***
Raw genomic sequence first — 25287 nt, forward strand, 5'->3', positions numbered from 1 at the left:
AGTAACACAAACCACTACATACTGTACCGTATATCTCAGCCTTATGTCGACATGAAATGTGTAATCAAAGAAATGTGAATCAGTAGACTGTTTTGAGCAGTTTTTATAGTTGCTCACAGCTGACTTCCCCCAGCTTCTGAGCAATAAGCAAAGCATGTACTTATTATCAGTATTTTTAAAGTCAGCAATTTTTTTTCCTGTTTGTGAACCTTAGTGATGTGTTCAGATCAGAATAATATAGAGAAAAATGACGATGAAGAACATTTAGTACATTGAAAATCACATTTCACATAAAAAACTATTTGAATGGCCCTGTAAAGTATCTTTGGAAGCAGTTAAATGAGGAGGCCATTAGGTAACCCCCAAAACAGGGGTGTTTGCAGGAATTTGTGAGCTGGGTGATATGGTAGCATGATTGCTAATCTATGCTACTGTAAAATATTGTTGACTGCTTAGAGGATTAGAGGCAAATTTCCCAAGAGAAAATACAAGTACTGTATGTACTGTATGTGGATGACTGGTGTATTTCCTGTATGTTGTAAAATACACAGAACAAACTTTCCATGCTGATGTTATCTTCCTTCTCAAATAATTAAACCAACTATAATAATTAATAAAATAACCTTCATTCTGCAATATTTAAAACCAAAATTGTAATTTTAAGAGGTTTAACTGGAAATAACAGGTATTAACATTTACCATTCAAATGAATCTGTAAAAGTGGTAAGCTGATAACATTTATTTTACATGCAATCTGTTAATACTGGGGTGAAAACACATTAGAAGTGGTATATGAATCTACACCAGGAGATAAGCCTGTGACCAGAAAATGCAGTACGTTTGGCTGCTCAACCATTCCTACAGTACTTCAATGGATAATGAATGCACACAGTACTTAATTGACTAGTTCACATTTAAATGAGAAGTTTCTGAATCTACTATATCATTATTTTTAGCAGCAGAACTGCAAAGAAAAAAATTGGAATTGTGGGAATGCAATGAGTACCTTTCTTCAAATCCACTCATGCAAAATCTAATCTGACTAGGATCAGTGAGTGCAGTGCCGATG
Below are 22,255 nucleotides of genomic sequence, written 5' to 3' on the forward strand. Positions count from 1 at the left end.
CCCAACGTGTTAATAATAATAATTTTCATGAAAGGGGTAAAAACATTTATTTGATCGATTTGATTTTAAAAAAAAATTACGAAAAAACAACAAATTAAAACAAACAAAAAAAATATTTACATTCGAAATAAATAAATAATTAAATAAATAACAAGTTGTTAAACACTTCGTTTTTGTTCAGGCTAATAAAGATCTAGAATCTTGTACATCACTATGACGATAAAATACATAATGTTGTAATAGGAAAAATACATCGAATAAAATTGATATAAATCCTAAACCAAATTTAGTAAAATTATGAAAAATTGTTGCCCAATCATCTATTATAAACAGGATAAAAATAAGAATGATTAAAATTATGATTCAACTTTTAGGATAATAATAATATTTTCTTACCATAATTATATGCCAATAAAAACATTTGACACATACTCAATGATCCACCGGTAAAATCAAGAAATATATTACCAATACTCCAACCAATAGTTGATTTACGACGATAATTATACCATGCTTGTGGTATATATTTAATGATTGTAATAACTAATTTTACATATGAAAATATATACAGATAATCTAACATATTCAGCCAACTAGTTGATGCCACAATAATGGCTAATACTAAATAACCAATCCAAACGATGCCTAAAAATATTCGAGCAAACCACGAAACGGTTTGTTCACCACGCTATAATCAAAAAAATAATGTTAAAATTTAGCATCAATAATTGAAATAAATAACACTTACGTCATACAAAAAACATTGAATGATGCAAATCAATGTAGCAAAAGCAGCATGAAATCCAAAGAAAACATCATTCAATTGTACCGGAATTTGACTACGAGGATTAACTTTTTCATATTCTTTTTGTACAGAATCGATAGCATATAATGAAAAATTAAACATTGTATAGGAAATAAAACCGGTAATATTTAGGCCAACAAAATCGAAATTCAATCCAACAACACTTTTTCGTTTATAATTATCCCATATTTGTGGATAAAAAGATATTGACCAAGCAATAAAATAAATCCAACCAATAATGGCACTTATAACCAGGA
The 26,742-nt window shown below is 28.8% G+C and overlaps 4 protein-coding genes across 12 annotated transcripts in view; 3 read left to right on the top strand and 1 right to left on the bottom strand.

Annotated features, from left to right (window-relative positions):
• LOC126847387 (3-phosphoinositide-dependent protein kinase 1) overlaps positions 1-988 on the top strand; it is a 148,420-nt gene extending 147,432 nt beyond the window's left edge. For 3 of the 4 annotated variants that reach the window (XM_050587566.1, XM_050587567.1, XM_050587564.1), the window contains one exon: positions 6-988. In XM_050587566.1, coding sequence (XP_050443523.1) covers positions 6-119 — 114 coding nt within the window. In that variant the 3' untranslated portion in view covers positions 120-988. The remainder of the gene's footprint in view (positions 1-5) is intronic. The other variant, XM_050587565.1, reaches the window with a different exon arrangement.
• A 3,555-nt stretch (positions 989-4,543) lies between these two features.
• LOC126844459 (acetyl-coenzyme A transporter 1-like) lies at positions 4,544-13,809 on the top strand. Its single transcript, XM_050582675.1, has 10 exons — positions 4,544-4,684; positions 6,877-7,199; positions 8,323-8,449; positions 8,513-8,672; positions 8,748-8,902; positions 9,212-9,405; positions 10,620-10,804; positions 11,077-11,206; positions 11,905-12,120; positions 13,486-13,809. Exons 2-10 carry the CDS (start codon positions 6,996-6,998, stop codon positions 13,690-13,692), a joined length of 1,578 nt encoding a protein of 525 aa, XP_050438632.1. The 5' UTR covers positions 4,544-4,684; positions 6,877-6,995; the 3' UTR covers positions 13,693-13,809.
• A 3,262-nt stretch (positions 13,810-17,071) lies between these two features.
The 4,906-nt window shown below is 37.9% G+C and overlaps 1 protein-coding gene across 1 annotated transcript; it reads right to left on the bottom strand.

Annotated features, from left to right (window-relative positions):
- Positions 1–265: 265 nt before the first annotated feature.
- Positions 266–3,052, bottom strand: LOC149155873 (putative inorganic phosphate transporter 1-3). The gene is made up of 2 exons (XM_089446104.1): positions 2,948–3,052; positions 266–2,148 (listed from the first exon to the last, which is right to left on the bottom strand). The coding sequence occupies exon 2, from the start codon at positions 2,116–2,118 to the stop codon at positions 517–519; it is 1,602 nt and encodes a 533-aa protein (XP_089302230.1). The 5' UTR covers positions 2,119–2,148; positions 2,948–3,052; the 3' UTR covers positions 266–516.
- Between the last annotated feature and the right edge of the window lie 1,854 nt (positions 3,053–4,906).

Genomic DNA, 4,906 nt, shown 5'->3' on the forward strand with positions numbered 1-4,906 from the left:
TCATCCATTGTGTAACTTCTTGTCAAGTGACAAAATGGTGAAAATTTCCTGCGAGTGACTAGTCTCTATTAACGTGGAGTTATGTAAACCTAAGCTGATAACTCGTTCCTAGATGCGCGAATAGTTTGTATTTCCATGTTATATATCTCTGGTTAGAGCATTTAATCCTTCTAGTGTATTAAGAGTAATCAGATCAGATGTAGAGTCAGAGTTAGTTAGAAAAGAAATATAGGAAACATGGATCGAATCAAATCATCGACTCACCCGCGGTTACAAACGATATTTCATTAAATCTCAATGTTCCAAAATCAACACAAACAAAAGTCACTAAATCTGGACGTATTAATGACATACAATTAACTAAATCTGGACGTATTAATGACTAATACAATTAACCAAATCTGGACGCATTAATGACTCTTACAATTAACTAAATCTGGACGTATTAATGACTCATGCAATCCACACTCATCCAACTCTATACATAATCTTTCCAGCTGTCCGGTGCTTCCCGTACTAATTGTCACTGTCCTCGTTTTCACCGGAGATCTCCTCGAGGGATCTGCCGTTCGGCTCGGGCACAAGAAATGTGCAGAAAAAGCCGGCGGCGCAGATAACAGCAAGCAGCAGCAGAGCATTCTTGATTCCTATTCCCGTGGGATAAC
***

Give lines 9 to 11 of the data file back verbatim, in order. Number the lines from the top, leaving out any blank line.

• LOC126844459 (acetyl-coenzyme A transporter 1-like) lies at positions 4,544-13,809 on the top strand. Its single transcript, XM_050582675.1, has 10 exons — positions 4,544-4,684; positions 6,877-7,199; positions 8,323-8,449; positions 8,513-8,672; positions 8,748-8,902; positions 9,212-9,405; positions 10,620-10,804; positions 11,077-11,206; positions 11,905-12,120; positions 13,486-13,809. Exons 2-10 carry the CDS (start codon positions 6,996-6,998, stop codon positions 13,690-13,692), a joined length of 1,578 nt encoding a protein of 525 aa, XP_050438632.1. The 5' UTR covers positions 4,544-4,684; positions 6,877-6,995; the 3' UTR covers positions 13,693-13,809.
• A 3,262-nt stretch (positions 13,810-17,071) lies between these two features.
The 4,906-nt window shown below is 37.9% G+C and overlaps 1 protein-coding gene across 1 annotated transcript; it reads right to left on the bottom strand.